• "The management team asks for accountability, but people are getting written up and fired when they are holding themselves accountable.
  • This is a $6 million restaurant. Are we that worried about a $12 piece of fish? Do we want to be known as the restaurant that reuses grouper on their $38 entrees?
  • Why did head Chef AND William let that dish go out? When a dish goes out, that is Chef's reputation on the line, so I'm not sure why he would allow something that could tarnish his reputation out of the kitchen. The fact that William even wanted the guest to pay for a dish that came out wrong - twice - is unacceptable.
  • He went as far as to write a fake write-up because he knew that he was wrong and didn't want any evidence of it."
Her Love For The Job And What She Went Through Matters

Annette21/ Shutterstock

Her Love For The Job And What She Went Through Matters

Lina had had enough. She finally decided to write an email to HR and corporate heads with all the above-mentioned details included.

She concluded her emotional email with this:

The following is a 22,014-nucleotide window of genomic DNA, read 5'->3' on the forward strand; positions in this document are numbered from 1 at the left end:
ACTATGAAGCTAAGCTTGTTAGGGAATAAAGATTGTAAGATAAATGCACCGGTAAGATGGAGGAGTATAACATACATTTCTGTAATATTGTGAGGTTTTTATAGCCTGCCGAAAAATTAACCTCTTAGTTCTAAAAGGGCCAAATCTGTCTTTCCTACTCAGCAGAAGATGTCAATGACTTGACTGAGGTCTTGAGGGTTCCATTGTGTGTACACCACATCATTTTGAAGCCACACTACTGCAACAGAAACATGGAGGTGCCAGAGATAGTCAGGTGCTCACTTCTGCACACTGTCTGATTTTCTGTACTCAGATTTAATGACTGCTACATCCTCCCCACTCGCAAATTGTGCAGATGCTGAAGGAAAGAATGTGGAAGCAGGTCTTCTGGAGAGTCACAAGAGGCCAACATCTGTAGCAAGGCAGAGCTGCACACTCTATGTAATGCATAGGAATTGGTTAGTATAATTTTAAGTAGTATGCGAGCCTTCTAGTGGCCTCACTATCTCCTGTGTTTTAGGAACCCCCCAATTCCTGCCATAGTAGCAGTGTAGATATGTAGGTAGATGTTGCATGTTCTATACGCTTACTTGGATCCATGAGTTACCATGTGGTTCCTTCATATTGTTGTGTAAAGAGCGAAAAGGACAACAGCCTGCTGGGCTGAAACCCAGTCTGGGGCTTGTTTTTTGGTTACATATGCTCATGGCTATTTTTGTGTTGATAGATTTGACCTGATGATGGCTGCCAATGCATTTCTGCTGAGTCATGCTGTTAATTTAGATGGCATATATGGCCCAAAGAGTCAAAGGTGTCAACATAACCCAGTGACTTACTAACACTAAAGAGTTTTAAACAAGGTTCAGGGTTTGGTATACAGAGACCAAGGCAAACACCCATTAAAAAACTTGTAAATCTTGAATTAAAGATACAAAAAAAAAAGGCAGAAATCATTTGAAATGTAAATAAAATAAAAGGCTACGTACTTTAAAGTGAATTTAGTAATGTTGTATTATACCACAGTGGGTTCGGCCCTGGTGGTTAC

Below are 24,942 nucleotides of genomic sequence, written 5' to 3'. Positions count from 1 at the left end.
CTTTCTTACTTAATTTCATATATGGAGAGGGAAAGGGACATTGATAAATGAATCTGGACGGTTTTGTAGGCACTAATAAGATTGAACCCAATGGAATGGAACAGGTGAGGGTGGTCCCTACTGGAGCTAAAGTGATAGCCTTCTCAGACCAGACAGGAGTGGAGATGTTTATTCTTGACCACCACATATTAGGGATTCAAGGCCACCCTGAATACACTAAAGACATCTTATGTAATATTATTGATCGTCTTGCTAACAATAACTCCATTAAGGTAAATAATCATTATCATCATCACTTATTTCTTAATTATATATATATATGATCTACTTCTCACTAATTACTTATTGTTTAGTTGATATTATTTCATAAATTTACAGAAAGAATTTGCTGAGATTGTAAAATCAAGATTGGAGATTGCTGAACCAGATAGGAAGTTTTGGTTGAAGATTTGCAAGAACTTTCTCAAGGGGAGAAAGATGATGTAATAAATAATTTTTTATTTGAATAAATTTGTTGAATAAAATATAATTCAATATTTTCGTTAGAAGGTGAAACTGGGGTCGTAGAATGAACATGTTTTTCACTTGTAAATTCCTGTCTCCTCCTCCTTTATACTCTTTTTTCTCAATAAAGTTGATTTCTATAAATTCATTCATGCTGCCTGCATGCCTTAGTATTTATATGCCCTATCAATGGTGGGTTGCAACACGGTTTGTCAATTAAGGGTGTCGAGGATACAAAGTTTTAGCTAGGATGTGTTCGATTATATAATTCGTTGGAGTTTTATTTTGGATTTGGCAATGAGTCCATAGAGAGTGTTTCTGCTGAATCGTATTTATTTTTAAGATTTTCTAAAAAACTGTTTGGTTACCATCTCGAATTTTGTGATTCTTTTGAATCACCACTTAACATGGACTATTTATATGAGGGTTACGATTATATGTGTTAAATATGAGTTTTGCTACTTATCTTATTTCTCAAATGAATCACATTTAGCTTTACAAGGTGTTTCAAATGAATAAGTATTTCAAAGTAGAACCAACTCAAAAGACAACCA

"I did love my job, and I was looking for ways to make myself even more useful. I know that the main manager could use some help with the schedule, so I would offer to help with that and would help train the host stand. I would hang out in the back of the house during my free time to help prep. Two chefs were always helpful in explaining the ingredients and teaching me about what I'm selling. I have brought my friends over for lunch; I even showed my parents the menu when I first got hired so they could plan their anniversary dinner. On my days off I would read on the patio and grab something to eat. I watched YouTube videos on *aupoivre**sauce and filleting fish. I loved my job.*

Honestly, I'm not 100 percent sure I even want my job back. I was fired unjustly. And I love the restaurant so much, but I can't work with a management team that treats the guests like the enemy. Most of the complaints on Yelp are about issues that stem from the management team. I'm writing this because this restaurant deserves nothing but the best. I believe in this brand so much, and even if I don't work there anymore, you deserve to know about the lapses in leadership. It would've been an amazing opportunity for me to grow as well. I wish you all the best, and I hope to hear from you soon."